In the New Testament, there are several passages that talk about what God can and cannot do. At a glance, it would seem that the New Testament is contradicting itself. Jesus when he is speaking to God in the
Before we can talk about what is implied by “all things possible”, it is best to investigate how First Century reader would have understood such statement. The original language of the New Testament is Koine Greek, which is not formal Greek but the Lingua Franca of the day. It is probably safe to assume that it was not the first language of many first century readers, but it was the most widely spoken language in the
The word translated "impossible" is the same word δυνατός with an alpha privative in front of the word. This negates the word in the way that an "a" in front of "theism" is "atheism" meaning "without theism". It is no different in Greek, in that αδυνατός is the inability to do something. The references here is into salvation, which is something that man cannot do, in that only God can save people. Another word that is critical to understanding all things possible is the word translated "all". The root of the word is πάς which is most often translated "all". The word is used over 1,200 in the New Testament, making it one of the most common words in New Testament. Although the word is used often, it does not really have any other meaning, other than to imply something is whole and complete, in that it is not lacking in any part. Often words that occur often carry a variety of meanings, but this one does not.
Another passage where these words appear in tandem is Mark 14:36. In context, Jesus is praying before he is arrested in the
Peter Geach's sees God's omnipotence as "Almightiness". Almightiness in the New Testament stems from another word, but this one refers not to the ability to do something but the power over something as a king has power over his people. The word κράτως refers to dominion, and when coupled with a form of the word πάς, renders παντοκράτωρ which is translated "Almighty". This word, παντοκράτωρ is almost exclusively found in the book of Revelations and once other time in 2 Corinthians 6:18. In all cases, it is referring to Jesus as Lord or King over everything, seemingly in the form of a title, much like we refer to one as "Mister Smith" or "Doctor Evans". It is recognizing the proper position of God. While this view of God's power is certainly accurate concerning the realm of God’s power, it says nothing about particulars of what God can and cannot do. It says that God has power over all things, but it does not say that God can or cannot do particulars. This concern will be addressed more later on, but realizing this now will help address understand the intent of this work.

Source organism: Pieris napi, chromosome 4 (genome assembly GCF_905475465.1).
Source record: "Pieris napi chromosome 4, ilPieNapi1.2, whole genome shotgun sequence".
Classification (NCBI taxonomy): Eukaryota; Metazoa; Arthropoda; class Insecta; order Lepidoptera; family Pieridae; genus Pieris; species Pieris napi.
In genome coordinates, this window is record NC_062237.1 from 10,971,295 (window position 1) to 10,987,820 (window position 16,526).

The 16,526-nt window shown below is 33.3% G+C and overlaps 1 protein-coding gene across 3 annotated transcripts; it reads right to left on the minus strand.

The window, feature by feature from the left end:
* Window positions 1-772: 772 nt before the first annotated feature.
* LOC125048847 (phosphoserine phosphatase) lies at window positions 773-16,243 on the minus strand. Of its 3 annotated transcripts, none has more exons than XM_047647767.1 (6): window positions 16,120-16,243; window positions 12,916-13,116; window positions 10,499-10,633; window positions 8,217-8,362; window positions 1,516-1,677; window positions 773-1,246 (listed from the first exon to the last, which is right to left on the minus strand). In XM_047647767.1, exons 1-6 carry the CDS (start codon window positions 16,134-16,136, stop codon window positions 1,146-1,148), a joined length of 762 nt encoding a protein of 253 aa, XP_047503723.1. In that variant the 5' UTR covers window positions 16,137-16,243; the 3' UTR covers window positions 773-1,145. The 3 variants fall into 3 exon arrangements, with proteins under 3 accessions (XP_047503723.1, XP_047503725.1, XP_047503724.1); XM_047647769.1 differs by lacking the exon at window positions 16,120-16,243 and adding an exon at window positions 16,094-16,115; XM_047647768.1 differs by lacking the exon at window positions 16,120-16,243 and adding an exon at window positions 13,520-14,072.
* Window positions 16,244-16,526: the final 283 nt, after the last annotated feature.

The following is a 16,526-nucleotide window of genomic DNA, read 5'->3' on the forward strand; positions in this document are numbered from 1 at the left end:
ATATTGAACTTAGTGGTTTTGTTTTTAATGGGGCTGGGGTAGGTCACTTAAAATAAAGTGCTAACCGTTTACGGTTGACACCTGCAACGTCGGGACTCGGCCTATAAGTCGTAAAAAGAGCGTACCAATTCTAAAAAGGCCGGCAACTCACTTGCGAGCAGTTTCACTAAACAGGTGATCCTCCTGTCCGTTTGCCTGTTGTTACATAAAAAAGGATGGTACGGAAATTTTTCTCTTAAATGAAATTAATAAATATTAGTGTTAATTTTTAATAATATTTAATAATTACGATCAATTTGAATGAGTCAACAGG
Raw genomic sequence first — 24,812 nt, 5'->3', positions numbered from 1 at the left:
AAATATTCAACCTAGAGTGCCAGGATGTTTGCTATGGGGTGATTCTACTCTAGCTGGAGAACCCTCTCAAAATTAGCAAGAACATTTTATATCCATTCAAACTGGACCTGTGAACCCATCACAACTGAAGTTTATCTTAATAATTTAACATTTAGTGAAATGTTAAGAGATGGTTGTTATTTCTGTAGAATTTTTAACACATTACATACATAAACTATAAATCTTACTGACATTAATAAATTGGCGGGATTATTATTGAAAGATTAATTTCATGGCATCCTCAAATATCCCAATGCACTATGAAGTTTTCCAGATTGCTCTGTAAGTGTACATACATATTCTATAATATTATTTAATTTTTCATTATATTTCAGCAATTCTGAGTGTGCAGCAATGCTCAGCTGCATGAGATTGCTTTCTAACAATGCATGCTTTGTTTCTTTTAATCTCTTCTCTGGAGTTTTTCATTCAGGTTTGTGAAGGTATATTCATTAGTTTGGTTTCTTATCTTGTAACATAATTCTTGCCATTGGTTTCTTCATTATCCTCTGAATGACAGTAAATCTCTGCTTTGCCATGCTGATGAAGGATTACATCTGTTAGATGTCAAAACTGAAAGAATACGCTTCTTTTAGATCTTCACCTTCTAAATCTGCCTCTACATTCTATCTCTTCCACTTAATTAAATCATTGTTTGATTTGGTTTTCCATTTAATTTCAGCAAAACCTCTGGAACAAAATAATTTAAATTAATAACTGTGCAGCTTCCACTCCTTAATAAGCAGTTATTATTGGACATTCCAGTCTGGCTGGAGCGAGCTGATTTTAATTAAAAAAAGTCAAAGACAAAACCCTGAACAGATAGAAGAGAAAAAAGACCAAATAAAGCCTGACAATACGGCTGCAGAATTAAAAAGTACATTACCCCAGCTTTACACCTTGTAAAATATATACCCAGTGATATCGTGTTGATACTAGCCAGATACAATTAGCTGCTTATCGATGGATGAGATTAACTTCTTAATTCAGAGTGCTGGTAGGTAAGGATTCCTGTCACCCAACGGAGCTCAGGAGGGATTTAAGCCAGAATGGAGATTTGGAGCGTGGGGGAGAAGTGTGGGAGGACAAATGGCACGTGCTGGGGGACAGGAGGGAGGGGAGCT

Elsewhere in Scripture, the word "pas" appears with the word ἰσχύω, which is translated "can do". This word similar in meaning to δύναμαι which means "I am able". δύναμαι is the verb form of the word, δυνατός that we have been discussing thus far. Paul in Philippians 4:13 makes the statement, "I can do all things through Christ". Taken as is, it would seem that Paul is saying he is omnipotent through Christ. In context though, I do not think this is what Paul is talking about. Prior to this verse, he talks about being in need and having plenty, being comfortable and being in the most dire circumstances, and other such disparities. Such are literary devices to show contrast, similar to John's use of Alpha and Omega. When Paul is talking about "all things", he is talking about all circumstances that he encounters, with form of πάς referring to these circumstances. This is somewhat unique from the aforementioned passages, with particular regard to the Mark 14 passage. In the same verse, Jesus talks about a singular scenario: men saving themselves, but then says all things are possible with God, referring to a larger group of scenarios. Similarly, with the episode in the
From these passages, we can establish that as Geach has suggested, God is the Almighty, in that he has dominion over all things and that with God all things are possible. The question remains however, what is included in all things possible? Is "All things are possible", "All things possible" and "All possible things" the same thing? In Greek, being verbs are generally optional, so from this point of view, these three phrases would essentially communicate the same thing. One could come up with several other permutations of these and other related words to communicate the same idea. What we really need to do then is focus on what is meant by "all things possible".
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